Pride and Prejudice* (*sort of), Lyceum Theatre, Review

Rating (out of 5)
The cast of Pride and Prejudice* (*sort of): from left to right - Photo: (L-R) Hannah Jarrett-Scott, Felixe Forde, Meghan Tyler, Tori Burgess, Christina Gordon, Isobel McArthur; Photo credit Mihaela Bodlovic
Show details
The Royal Lyceum Theatre, Tron Theatre Company and Blood of the Young, co-production partners Birmingham Repertory Theatre, Bristol Old Vic, Leeds Playhouse, Northern Stage, Nuffield Southampton Theatres and Oxford Playhouse.
Isobel McArthur (Writer, after Jane Austen); Paul Brotherston (Director); Ana Inés Jabares-Pita (Designer); MJ McCarthy (Musical Supervisor); Simon Hayes (Lighting Designer); MJ McCarthy (Sound Designer); EJ Boyle (Choreographer); Shilpa T-Hyland (Associate Director); Johnny McKnight (Dramaturgy); Anna Orton (Associate Designer); Calum Paterson (Associate Sound Designer); Laura Donnelly CDG (Casting Director - Additional Casting); Mihaela Bodlovic (Photo credit)
Tori Burgess (Lydia, Mary, Anne, Mr Gardiner); Felixe Forde (Kitty, Maisie, George Wickham, Mr Collins, Mrs Gardiner); Christina Gordon (Jane, Lady Catherine, Clara); Hannah Jarrett-Scott (Mr Bingley, Tillie, Charlotte Lucas, Miss Bingley); Isobel McArthur (Mrs Bennett, Mr Darcy, Flo);
Meghan Tyler (Elizabeth, Effie)
Running time

Isobel McArthur’s witty, effervescent and high-energy whirlwind through the story of the Bennett family is a joyous celebration of storytelling with a good dose of singing and dancing added into the mix. This is Jane Austen’s Pride and Prejudice but not as you’d know it, hence the *Sort Of declaration in the title. McArthur keeps the bones of Austen’s story but packs in a great deal of quirky humour that has the audience laughing out loud for the majority of the show. McArthur’s writing is sharp, deceptively open and self-aware which keeps the pace going and adds unexpected depth to the characters.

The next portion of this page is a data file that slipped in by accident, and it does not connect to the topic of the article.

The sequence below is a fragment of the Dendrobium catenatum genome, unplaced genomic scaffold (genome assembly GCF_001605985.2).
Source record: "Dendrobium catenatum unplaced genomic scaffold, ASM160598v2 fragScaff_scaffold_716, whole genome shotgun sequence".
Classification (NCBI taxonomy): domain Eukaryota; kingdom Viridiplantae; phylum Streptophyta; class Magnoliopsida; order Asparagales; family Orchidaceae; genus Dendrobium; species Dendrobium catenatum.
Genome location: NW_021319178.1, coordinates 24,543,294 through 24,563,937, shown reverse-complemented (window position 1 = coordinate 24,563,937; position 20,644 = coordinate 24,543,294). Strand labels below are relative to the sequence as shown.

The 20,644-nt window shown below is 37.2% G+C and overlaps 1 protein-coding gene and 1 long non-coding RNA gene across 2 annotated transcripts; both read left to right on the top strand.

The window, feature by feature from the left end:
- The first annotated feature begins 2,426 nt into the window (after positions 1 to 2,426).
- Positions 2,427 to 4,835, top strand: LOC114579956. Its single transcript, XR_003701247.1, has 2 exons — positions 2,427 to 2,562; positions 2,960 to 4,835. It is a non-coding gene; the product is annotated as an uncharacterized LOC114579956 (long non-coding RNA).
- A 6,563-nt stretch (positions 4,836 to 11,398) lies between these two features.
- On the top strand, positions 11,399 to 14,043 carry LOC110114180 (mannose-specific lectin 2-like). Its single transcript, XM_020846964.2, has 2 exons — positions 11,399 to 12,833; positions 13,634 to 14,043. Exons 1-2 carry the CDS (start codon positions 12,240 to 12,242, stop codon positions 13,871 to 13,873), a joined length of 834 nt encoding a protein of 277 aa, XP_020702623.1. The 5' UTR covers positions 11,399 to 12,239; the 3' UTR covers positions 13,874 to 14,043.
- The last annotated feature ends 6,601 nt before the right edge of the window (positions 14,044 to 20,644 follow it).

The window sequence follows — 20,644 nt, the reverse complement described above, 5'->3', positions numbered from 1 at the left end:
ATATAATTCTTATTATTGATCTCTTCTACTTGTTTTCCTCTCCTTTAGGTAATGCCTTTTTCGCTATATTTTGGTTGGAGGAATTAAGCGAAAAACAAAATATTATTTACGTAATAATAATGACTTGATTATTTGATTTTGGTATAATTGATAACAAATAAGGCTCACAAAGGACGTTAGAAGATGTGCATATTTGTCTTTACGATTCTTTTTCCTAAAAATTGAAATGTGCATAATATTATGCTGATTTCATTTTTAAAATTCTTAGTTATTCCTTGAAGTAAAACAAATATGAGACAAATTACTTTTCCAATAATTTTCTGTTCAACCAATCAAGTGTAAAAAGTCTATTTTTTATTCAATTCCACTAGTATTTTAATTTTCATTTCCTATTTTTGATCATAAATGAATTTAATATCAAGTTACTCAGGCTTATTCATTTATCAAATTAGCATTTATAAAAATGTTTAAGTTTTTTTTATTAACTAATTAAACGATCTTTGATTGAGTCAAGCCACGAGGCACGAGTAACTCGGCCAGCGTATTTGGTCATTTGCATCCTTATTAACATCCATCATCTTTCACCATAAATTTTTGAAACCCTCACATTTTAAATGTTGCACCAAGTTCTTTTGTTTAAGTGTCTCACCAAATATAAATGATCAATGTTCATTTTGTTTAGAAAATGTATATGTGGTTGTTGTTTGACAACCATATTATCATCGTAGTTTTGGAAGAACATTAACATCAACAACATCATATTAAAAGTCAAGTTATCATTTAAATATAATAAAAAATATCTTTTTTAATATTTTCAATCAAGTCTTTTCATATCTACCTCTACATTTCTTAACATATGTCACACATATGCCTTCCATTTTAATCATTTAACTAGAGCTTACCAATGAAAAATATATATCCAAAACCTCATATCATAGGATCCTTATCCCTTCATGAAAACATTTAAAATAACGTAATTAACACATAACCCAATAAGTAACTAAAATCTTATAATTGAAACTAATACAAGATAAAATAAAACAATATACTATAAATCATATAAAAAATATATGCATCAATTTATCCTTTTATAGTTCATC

Tongue-in-cheek direction from Paul Brotherston is clear and precise, allowing the swift changes between scenes and characters to appear effortless, with the cast handling these deftly. There is an undercurrent of fun throughout these changes – and indeed the whole play - which really works.

The comic timing in the extremely talented cast adds to the nuances in the writing, which is milked for all its worth. Within this however, McArthur’s script manages to also educate without preaching about the reality of being a woman in the days of Austen, when genteel women had limited choices.  

What gives strength to this particular version of Pride and Prejudice is the way in which the cast portray their characters within this wonderfully eclectic mix of modern elements among the Regency clothing and manners: there are well chosen pop songs and karaoke classics, acutely observed current references and a subtle linking of modern perspective to the past. These characters are heightened but still recognisable, some that the audience love to hate, others that the audience simply love. From the haughtiness of Miss Bingley, to the boring Mr Collins, to the imperious Lady Catherine, to the various Bennetts in-between, the characters are both familiar and new. This ensemble is a genuine team and demonstrates a skill for humour which the audience instinctively responds to.

Austen fans who favour the pure approach may not find this a good fit, but for those looking for a new take on an old classic: it’s a ball, you have all been invited and as a cure for the January blues, there is little to beat it.

Times: Saturday 25 January – Saturday 15 February @ 7:30pm (not Sundays or Mondays); matinees Saturdays & Wednesdays @ 2:00pm Audio Described: Thursday 6 February, 7:30pm (touch tour – 6.15pm); Captioned & Audio Described: Saturday 8 February, 2:00pm (touch tour – 12:45pm); BSL Interpreted: Wednesday 12 February, 7:30pm


Tickets: £14.00-£33.00


Photo: (L-R) Hannah Jarrett-Scott, Felixe Forde, Meghan Tyler, Tori Burgess, Christina Gordon, Isobel McArthur; Photo credit Mihaela Bodlovic